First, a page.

As with any kind of debt, making regular payments (which are reported to credit bureaus) will boost your credit score. Having a credit builder loan does just that!

Worried you’ll miss a payment? You should be. According to CreditNet, 35% of your FICO credit score comes from payment history. Since the goal of your credit building loan is to improve your credit, you don’t want to risk missing your payment due date.

Instead of worrying about a missed payment or forgetting to mark your calendar, set up automatic payments with your bank or credit union to cover at least the minimum amount, and then make extra payments if you’re able to. This way, you’ll be covered on the minimum balance and any extra payments are gravy!

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What Else Improves My Credit Score?

If a credit builder loan isn’t right for you, or you don’t want to take on more debt, there are still many ways to improve your credit score. Experian offers the following tips which can go a long way in improving your score:

  • Make timely bill payments – As stated previously, paying your bills on time, including debt payments and utilities, goes a long way towards improving your credit score. If you struggle with this, review your budget and schedule bills ahead of time so you know you won’t miss a payment.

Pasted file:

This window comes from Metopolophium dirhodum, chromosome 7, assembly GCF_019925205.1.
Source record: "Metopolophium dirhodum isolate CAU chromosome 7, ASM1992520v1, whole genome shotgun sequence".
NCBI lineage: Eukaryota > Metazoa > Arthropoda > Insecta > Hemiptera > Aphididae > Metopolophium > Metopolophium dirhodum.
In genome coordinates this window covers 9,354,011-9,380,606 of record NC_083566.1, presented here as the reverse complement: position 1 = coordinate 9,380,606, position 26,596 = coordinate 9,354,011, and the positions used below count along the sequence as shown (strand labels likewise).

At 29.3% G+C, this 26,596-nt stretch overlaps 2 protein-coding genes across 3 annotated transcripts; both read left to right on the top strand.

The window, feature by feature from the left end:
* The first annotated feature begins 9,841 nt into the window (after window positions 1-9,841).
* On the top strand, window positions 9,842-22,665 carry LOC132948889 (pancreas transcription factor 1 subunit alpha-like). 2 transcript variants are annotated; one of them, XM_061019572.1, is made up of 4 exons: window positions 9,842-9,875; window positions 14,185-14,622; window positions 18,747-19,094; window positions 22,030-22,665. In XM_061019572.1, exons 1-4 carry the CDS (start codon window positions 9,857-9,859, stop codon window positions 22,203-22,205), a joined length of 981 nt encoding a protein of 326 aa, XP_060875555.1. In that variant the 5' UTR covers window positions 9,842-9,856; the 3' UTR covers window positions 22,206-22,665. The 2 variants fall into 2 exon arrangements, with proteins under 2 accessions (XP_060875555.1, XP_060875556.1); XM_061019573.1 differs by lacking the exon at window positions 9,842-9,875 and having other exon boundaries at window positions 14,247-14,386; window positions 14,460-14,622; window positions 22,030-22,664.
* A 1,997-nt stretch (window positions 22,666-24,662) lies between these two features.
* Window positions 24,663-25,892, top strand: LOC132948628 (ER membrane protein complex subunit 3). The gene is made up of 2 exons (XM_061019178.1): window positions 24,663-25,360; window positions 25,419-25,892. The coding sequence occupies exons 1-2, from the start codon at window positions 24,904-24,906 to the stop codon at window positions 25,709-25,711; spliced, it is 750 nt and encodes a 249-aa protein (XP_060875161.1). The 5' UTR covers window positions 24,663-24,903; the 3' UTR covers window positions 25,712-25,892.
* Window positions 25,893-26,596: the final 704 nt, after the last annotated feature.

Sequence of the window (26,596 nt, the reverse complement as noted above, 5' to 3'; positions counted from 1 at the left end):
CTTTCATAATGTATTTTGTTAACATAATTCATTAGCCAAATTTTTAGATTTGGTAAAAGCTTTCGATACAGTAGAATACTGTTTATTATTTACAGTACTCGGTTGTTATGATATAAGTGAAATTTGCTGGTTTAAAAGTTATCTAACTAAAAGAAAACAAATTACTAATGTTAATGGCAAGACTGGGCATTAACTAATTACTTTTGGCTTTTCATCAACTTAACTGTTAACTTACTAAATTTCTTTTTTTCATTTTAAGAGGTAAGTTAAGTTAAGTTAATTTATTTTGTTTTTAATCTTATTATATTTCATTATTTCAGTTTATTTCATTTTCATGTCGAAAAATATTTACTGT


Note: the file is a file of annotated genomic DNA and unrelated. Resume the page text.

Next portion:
• Maintain low credit card and loan balances – Your debt to income ratio is an important factor in your credit score. Keeping lower balances on your credit ensures credit bureaus you’re a responsible borrower. You could even try to ask for an increase in your credit line to improve your debt to credit ratio. While paying down debt is optimal, this may be a temporary strategy to help with your score.
  • Apply for new credit as needed – While many people believe opening a variety of credit lines, such as loans and credit cards, can help your score, there’s a good chance they’ll hurt your budget and have little impact in the long run. Only open new credit when you need it.
  • Pay off debt – This is a no-brainer, but for many people, it can be hard to achieve this goal. Paying your balances down, rather than moving them around or closing credit cards you no longer use, will improve your credit. Some ways to do this include paying more than the minimum balance, using a method like the snowball method, or paying more than once per month.
  • Regularly check your credit reports – You may not know it, but the activity on your credit reports may be inaccurate, greatly impacting your overall score. If you check your reports at least once a year against your existing accounts and records, you’ll be well on your way to fixing any discrepancies and improving your score.

If you fear your credit needs fixing, a credit builder loan may do the trick. However, consider all your options and determine if the loan is right for you once you’ve done your research on other debt repayment and credit improvement options.

Have you ever had to improve your credit score before? What tips worked best for you?